Benedict addresses both problems at once, affirming the historicity of the narratives and showing that the question of who Jesus is hinges upon whence He has come. People who encountered Jesus, whether they chose to follow Him or not, claimed that they knew exactly where He came from, the no-account village, of Nazareth. Yet they did not know where He came from- whence He derived His authority. The early Christians, by contrast, saw the life of Jesus as a coherent whole. The end of Matthew's Gospel, says Benedict, when Jesus commissions His disciples to go forth to the ends of the earth, baptizing all nations, is present in the beginning, in the genealogy that links Jesus with Abraham and God's promise of universality. Abraham is the essential wayfarer, Benedict writes, whose "whole life points forward," a dynamic of "walking along the path of what is to come."
Even to those who think themselves familiar with these texts, every page of "Jesus of Nazareth" will present some pearl of great value, something that should have been obvious but that has been passed over in haste or inattention. For example, when Luke places Jesus' birth in the context of the Augustan empire, and notes that Joseph and Mary had to travel to Bethlehem to register for the tax, he expects his readers, Benedict argues, to compare one "prince of peace" with another, for that is what Agustus styled himself ("Princeps Pacis"). The epithet was more than propaganda, Benedict says. It expressed a heartfelt longing in the people of the time, wracked by the Roman civil wars and conflicts between the Roman empire and her rivals to the east. We might see how seriously it was taken if we study Augustus' Altar of Peace in Rome, consecrated a few years before Jesus' birth. It was so placed that on the emperor's birthday, between morning and evening, the sun cast the shadow of an obelisk, says the Pope, along a line that struck the very center of the altar, where Augustus himself was portrayed as supreme pontiff.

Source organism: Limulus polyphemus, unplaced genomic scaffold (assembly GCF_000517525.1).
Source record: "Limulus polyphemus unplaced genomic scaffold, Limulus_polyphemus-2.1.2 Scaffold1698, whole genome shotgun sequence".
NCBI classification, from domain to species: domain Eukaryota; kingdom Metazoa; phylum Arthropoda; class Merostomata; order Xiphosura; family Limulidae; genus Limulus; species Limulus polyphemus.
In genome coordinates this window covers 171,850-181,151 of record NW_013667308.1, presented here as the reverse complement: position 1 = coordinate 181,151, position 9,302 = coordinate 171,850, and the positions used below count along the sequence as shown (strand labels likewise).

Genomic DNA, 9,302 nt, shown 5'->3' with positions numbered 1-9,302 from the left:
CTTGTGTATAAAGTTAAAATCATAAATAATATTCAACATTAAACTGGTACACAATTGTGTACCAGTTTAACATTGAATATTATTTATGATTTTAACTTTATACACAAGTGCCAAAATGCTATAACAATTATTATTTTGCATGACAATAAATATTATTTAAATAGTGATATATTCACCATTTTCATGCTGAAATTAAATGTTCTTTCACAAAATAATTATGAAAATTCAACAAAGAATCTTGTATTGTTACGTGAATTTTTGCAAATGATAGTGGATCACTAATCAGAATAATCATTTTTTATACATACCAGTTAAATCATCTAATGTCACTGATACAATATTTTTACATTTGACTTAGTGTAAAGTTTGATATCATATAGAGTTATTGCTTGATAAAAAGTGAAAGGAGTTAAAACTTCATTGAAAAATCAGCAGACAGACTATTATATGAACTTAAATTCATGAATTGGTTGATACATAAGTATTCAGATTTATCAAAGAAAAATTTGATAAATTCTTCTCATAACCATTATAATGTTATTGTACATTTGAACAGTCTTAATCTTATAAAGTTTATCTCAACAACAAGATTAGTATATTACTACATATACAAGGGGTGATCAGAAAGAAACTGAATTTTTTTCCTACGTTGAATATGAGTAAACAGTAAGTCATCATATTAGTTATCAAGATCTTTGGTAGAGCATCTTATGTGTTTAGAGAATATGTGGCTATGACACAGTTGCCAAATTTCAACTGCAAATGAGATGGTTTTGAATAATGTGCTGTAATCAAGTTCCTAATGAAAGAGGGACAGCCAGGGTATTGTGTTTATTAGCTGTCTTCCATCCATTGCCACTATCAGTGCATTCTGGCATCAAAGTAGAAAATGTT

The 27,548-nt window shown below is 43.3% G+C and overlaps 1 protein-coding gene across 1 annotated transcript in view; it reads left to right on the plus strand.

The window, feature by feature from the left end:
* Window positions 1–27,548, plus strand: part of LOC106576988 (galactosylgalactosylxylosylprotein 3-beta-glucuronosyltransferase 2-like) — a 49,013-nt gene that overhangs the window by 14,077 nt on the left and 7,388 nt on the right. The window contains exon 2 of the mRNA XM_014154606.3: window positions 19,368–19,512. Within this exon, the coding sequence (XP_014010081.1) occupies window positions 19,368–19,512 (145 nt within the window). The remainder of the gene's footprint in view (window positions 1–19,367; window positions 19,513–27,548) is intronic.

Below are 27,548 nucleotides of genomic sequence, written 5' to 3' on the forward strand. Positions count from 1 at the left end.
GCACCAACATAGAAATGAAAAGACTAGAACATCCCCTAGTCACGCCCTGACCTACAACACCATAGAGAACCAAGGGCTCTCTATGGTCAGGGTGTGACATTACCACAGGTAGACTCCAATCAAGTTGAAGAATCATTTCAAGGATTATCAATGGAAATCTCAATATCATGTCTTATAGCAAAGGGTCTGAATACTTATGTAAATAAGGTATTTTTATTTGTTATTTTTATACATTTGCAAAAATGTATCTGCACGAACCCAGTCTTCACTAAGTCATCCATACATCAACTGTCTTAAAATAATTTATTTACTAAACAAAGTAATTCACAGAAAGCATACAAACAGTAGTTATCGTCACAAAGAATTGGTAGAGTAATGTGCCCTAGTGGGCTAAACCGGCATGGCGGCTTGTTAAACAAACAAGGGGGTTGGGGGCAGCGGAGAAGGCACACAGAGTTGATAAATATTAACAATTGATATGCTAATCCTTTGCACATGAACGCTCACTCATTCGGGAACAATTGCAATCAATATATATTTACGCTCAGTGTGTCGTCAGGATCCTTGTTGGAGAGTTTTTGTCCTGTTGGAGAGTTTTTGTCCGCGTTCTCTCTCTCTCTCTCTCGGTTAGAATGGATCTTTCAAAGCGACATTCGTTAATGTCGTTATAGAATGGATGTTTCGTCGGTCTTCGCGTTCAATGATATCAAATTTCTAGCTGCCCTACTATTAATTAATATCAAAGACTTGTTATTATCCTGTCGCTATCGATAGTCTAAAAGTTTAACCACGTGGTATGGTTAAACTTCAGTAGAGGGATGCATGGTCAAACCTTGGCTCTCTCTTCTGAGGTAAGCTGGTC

But Augustus belongs to the past, Benedict notes, while Jesus "is the present and the future". That is because the salvation we yearn for is not simply a truce, with some economic prosperity, but the HEALING of our very selves. Man is "a rational being," Benedict writes, by which he means that we only know ourselves when we give ourselves away in love. More to the point, Benedict teaches, God allows us to know Him by giving Himself in love to us. This gift, though grand, is necessarily also secret and humble, seeking not to overmaster but to invite.